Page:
The time was 1825, and the place was a New York farmland located between 83rd to 89th Streets and Seventh and Eighth Avenues, and what is now known as the Upper West Side. John and Elizabeth Whitehead (go figure) decided to put their property of five (very long) blocks and two avenues long farmland on the market for sale.
The first person to buy a lot (actually three lots) of the property for a house was a 25-year-old boot polisher who purchased the three lots for $125.00. His name was Andrew Williams, the first African-American landowner in New York of what would be later called Seneca Village. Not even a day later 12 lots was purchased by an African-American man for $578.00, and in just over a week six lots were purchased by the African Methodist Episcopal Zion Church.
Thus began the creation of Seneca Village, a community of free black slave middle class home and land owners, that the press in New York at that time (The New York Tribune & The Sun) in the 1800’s called “Nigger Village” despite that the fact that some white Irish and German immigrants settled there as well. German and Irish immigrants at the time was frowned down on and treated little better than freed blacks. While the village was mostly black, the few white residents lived in harmony with the free slaves of Seneca and they shared all of their resources with each other; which included a church, an Irish midwife that delivered babies for the whole town, and Colored School #3 that was in the basement of the church.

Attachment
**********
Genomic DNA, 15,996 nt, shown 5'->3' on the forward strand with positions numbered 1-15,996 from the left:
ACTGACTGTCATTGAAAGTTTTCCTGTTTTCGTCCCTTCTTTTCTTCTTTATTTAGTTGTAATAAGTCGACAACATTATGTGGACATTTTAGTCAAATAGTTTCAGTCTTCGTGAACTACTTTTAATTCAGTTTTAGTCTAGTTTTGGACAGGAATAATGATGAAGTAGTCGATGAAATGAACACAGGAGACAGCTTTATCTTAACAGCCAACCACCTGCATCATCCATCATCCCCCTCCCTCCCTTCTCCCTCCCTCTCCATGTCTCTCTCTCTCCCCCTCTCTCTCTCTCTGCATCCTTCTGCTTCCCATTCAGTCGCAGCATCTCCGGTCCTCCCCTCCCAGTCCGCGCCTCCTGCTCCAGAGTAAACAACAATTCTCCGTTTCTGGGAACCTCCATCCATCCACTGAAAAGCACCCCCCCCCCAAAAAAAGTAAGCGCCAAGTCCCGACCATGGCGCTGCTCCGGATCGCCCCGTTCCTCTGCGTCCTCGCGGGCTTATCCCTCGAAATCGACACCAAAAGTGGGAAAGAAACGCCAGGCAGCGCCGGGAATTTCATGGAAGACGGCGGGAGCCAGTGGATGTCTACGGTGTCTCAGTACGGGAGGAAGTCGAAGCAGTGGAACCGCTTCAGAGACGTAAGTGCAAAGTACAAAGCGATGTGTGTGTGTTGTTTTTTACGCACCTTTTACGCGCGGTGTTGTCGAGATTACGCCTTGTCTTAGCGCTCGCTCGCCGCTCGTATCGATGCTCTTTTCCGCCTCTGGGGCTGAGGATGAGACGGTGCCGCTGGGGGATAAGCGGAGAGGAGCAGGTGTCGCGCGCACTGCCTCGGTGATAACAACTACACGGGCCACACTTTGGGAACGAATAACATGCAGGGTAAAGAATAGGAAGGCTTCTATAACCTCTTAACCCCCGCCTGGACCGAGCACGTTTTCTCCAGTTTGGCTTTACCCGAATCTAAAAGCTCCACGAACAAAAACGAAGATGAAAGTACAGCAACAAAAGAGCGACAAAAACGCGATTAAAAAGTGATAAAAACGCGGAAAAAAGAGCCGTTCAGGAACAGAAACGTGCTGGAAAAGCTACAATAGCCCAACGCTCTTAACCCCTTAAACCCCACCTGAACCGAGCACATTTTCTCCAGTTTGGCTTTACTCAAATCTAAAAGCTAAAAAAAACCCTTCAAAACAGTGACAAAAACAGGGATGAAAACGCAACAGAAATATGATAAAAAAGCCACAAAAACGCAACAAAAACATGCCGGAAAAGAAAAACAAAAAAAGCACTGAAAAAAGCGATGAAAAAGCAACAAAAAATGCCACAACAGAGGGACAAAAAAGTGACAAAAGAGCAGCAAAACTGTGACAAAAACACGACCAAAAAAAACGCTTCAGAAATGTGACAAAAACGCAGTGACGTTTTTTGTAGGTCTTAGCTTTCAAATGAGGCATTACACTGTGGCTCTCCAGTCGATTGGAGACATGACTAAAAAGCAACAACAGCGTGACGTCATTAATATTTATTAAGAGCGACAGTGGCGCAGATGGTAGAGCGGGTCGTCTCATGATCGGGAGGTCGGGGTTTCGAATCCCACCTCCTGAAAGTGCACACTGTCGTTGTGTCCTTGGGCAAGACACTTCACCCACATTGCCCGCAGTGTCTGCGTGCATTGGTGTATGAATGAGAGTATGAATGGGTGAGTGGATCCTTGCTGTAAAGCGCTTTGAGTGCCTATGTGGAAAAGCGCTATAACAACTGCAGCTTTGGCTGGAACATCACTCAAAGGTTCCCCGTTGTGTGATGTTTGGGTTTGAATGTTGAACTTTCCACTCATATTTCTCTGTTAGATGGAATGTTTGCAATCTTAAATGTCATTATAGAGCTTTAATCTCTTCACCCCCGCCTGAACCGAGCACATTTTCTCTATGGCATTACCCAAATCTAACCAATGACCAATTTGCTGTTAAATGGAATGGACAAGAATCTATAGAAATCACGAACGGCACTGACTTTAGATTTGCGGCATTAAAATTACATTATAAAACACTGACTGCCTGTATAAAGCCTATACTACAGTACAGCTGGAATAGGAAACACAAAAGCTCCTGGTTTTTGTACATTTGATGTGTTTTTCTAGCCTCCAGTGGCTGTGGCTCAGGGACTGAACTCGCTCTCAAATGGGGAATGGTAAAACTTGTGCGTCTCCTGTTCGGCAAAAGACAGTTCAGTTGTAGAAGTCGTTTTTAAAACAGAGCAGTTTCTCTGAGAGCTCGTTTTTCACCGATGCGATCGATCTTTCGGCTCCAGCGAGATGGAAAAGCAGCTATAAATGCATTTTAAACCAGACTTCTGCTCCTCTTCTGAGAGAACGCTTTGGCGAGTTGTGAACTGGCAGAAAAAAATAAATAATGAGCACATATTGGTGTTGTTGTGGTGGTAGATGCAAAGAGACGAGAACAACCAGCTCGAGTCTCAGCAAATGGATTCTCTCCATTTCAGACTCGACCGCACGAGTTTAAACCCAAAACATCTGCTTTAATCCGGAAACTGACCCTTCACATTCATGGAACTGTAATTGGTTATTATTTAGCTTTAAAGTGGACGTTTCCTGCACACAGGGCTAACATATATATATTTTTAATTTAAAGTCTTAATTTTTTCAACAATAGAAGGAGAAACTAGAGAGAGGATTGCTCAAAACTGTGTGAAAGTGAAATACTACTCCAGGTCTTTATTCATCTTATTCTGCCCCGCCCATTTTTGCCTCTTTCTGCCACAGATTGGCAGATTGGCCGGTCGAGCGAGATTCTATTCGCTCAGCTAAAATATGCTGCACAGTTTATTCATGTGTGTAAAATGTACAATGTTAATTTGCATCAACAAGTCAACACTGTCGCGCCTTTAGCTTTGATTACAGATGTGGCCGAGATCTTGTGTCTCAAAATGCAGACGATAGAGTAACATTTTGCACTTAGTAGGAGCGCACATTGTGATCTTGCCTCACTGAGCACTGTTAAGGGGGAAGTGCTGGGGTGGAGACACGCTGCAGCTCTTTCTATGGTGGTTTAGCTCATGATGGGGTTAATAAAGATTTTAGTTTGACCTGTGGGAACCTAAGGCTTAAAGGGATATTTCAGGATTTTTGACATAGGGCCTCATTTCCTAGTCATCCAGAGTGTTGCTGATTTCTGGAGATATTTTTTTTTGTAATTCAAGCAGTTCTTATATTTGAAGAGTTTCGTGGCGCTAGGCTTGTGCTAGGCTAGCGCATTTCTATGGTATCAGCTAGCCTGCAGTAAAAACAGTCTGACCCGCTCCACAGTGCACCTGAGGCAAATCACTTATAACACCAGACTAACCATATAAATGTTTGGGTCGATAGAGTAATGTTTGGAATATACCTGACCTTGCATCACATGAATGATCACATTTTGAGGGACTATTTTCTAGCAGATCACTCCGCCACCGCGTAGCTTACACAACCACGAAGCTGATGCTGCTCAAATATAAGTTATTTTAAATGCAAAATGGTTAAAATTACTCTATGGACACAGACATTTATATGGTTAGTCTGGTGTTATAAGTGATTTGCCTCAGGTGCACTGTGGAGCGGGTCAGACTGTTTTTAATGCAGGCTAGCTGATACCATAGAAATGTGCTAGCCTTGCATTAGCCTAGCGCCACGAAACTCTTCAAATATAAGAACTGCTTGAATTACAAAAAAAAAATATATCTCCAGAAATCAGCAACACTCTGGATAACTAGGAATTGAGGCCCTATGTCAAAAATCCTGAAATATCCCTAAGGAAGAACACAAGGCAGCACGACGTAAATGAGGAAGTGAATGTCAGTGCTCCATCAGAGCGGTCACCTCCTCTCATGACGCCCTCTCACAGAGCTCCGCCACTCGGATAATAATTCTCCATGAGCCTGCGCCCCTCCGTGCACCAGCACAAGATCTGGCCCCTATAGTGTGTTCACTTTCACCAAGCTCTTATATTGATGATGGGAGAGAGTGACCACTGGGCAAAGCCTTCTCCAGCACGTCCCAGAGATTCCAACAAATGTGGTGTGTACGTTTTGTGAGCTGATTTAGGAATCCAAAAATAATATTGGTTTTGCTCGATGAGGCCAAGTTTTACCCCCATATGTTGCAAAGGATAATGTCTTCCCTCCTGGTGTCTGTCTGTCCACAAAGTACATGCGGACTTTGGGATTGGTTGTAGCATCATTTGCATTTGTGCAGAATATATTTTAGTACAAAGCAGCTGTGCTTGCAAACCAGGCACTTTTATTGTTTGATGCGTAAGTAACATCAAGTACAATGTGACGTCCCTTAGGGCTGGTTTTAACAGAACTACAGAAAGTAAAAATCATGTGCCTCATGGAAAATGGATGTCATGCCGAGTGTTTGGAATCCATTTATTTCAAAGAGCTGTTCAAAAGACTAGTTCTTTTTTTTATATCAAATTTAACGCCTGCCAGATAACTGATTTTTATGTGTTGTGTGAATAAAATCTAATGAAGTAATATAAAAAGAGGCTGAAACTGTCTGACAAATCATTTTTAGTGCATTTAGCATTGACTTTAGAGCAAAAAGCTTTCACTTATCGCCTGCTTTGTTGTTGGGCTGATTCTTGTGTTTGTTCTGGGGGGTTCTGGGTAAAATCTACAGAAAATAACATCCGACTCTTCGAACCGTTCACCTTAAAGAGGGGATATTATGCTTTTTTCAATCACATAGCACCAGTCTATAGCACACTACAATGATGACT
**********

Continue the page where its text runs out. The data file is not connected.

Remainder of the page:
By 1855 according to the census, Seneca Village was home to over 250 people with a total of 70 houses. Owning a house in Seneca Village meant more to African-American men when New York State in 1821 mandated that black men would be eligible to vote only if they lived in New York for three years, and own at least $250.00 in property. In 1855 there was 2,000 African-Americans in New York and only 100 out of them was eligible to vote, of those 100 only 10 lived in Seneca Village. 50% of African Americans living in Seneca Village owned their own land, which was 5 times the average ownership rate of the whole of New York residents.
This thriving African-American village created the first middle class of black New Yorker’s, but after only some 32 years it became doomed as New York legislature used eminent domain to take over 800 acres to build Central Park and by 1857 Seneca Village and over 1,600 other people was evicted and the Village destroyed.
The Tragedy of this historic and important community was forgotten for over a century, until a book in 1992 published by Roy Rosenzweig and Elizabeth Blackmar: “The Park and the People”: A History of Central Park, and in 1997 The New York Historical Society opened an exhibition of the history of the village for Black History month in 2001, while the city erected a plaque as a memorial to the tragic village on 85th Street and Central Park West by the entrance of Mariners Gate.
All of this led to the creation of the “The Seneca Village Project” which led to an excavation of the village in 2011 where artifacts of the former village were dug up. Forgotten no more in 1998 The Institute for the Exploration of Seneca Village History was created led by archaeologists and scholars has resurrected the memory of this once great African-American middle class community!
Imagine if that great village was allowed to exist to the present day! Would the Upper West Side be much different from it is now? You bet! Think of an affluent black neighborhood between 85th and 89th Street on seventh and Eighth Avenues!
Let us never forget Seneca village!